People under 30 are twice as likely to take time off work for a cold than the older generation, research claims.
In a survey of more than 3,000 British workers, more than half (55%) of people over the age of 55 revealed they hadn't taken a sick day in the last year compared to less than a third of under 30s (30%).
The under 30s were also "far more likely" to take time off because of stress, tiredness and feeling run-down than the over 55s, who said "it wouldn't be a reason to call in sick".
Almost one in five (18%) of 18-29 year-olds surveyed admitted they have called in sick because they were "too hungover" to go to work.
Such people were also likely to call in sick for constipation and car sickness.
This is compared with 85% of 55 year-olds surveyed, who claimed they wouldn't call in sick unless they were "bedridden".
"Today's fast paced, work hard play hard lifestyle appears to be taking its toll on the younger generation," said Peter Morton, Marketing Manager from Multibionta – the company that commissioned the research.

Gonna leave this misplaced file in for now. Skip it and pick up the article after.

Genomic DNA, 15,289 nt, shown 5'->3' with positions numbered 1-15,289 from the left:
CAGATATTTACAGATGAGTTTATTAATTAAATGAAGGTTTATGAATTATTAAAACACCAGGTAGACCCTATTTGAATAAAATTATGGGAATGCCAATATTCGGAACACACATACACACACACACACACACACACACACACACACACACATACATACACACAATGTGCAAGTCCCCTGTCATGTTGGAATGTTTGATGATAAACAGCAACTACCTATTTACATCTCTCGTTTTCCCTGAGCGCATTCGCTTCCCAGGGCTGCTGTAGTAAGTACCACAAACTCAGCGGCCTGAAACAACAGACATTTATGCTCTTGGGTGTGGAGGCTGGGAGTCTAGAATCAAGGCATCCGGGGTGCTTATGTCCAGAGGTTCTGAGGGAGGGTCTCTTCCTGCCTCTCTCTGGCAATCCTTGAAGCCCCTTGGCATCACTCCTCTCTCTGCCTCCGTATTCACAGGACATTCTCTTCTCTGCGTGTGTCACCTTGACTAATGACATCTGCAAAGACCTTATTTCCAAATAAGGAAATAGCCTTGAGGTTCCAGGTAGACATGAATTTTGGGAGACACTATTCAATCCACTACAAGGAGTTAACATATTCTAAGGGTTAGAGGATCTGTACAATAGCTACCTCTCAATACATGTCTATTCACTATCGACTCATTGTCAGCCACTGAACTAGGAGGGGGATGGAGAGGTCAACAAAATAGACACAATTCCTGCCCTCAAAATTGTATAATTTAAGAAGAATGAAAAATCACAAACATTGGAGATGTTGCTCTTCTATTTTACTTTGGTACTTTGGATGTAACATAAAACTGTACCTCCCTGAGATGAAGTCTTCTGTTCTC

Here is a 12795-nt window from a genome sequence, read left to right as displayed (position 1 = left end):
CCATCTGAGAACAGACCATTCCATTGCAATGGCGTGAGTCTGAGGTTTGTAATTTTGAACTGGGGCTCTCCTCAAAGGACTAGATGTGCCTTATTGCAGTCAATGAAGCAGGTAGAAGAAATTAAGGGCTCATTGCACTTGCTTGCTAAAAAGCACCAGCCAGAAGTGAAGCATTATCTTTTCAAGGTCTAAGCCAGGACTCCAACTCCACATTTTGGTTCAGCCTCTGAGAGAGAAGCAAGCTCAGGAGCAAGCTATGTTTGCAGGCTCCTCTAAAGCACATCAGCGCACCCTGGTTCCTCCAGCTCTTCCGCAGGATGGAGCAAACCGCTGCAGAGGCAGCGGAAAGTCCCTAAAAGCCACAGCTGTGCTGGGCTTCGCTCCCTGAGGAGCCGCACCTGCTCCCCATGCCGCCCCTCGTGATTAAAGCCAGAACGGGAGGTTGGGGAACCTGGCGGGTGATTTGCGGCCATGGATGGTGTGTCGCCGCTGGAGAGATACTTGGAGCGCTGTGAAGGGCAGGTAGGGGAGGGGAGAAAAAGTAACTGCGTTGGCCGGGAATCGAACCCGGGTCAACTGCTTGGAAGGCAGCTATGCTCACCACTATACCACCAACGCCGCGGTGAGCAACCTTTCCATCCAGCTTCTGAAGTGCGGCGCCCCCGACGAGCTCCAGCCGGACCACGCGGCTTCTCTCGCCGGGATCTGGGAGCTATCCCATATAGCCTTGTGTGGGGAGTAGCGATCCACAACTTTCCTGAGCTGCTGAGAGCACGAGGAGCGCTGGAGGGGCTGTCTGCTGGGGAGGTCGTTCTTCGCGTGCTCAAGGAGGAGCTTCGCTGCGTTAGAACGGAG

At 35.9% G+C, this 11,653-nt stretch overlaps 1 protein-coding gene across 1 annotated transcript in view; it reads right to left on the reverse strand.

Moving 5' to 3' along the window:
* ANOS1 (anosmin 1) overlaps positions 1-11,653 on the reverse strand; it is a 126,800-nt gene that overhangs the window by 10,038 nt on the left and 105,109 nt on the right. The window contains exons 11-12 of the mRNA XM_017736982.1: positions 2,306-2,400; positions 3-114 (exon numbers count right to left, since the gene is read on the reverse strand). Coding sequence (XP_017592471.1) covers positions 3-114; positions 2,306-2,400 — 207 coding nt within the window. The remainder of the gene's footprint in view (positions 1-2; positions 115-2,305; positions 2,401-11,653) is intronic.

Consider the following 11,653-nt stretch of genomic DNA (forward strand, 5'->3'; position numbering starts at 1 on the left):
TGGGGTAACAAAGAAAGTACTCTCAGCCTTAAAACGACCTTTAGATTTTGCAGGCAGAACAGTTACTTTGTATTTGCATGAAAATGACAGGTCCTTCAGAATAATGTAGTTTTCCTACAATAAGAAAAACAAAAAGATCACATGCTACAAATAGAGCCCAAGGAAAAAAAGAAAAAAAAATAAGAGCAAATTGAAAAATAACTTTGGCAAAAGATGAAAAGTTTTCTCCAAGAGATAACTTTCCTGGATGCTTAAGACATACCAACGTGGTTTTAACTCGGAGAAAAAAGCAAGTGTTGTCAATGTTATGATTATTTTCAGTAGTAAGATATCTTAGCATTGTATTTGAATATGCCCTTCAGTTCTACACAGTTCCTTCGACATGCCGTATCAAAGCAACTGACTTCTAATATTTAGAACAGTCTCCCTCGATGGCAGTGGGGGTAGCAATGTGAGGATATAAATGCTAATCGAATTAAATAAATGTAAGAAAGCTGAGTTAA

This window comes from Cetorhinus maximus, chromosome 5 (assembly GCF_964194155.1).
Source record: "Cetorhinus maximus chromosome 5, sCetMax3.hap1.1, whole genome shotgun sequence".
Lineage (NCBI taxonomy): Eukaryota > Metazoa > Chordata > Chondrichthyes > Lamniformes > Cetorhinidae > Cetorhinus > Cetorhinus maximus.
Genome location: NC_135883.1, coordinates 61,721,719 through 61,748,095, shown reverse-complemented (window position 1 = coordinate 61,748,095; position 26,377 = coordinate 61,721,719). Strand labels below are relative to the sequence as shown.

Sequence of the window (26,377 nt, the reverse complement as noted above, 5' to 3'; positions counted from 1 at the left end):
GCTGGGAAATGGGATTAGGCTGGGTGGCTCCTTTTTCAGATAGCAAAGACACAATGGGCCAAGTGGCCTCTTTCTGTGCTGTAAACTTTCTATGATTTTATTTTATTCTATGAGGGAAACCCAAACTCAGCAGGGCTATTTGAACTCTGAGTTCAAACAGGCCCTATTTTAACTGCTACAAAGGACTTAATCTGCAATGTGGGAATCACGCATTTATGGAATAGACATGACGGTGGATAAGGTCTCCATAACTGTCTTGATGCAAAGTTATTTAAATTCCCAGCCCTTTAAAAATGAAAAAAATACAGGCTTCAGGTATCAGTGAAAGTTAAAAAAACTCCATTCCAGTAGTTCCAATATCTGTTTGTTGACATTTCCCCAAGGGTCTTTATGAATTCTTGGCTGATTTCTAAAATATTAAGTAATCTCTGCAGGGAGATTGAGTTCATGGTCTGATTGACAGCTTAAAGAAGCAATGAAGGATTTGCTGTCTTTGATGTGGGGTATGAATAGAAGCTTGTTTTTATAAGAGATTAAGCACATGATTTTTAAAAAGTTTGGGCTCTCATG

"This generation of young adults must recognise the importance of looking after themselves and ensuring they take steps to ensure they lead a healthy and balanced lifestyle."
Older respondents to the survey consider themselves healthier than the younger generation. 59% of those aged 55 or over believe they are healthier than their parents, compared to 37% of 18-29 year-olds.
The research showed under 30s drink more, work longer hours, sleep less and eat a more unhealthy diet than people twice their age.
They are also more likely to smoke and suffer from stress.